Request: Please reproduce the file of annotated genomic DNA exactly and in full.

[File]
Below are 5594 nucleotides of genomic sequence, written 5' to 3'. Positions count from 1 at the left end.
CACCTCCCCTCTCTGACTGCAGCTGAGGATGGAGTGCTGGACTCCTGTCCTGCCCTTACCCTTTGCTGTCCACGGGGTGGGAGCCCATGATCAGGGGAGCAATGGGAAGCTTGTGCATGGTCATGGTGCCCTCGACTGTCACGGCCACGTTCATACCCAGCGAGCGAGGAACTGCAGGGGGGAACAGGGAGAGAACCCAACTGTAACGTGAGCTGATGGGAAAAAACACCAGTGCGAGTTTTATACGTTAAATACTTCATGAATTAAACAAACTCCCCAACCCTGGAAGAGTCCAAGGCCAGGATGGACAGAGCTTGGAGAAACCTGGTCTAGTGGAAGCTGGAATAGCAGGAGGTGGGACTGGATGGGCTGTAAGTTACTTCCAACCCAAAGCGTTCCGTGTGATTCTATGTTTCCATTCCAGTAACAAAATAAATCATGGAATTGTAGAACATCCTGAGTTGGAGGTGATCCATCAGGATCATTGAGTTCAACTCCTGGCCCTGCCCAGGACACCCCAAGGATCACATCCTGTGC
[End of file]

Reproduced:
Below are 5594 nucleotides of genomic sequence, written 5' to 3'. Positions count from 1 at the left end.
CACCTCCCCTCTCTGACTGCAGCTGAGGATGGAGTGCTGGACTCCTGTCCTGCCCTTACCCTTTGCTGTCCACGGGGTGGGAGCCCATGATCAGGGGAGCAATGGGAAGCTTGTGCATGGTCATGGTGCCCTCGACTGTCACGGCCACGTTCATACCCAGCGAGCGAGGAACTGCAGGGGGGAACAGGGAGAGAACCCAACTGTAACGTGAGCTGATGGGAAAAAACACCAGTGCGAGTTTTATACGTTAAATACTTCATGAATTAAACAAACTCCCCAACCCTGGAAGAGTCCAAGGCCAGGATGGACAGAGCTTGGAGAAACCTGGTCTAGTGGAAGCTGGAATAGCAGGAGGTGGGACTGGATGGGCTGTAAGTTACTTCCAACCCAAAGCGTTCCGTGTGATTCTATGTTTCCATTCCAGTAACAAAATAAATCATGGAATTGTAGAACATCCTGAGTTGGAGGTGATCCATCAGGATCATTGAGTTCAACTCCTGGCCCTGCCCAGGACACCCCAAGGATCACATCCTGTGC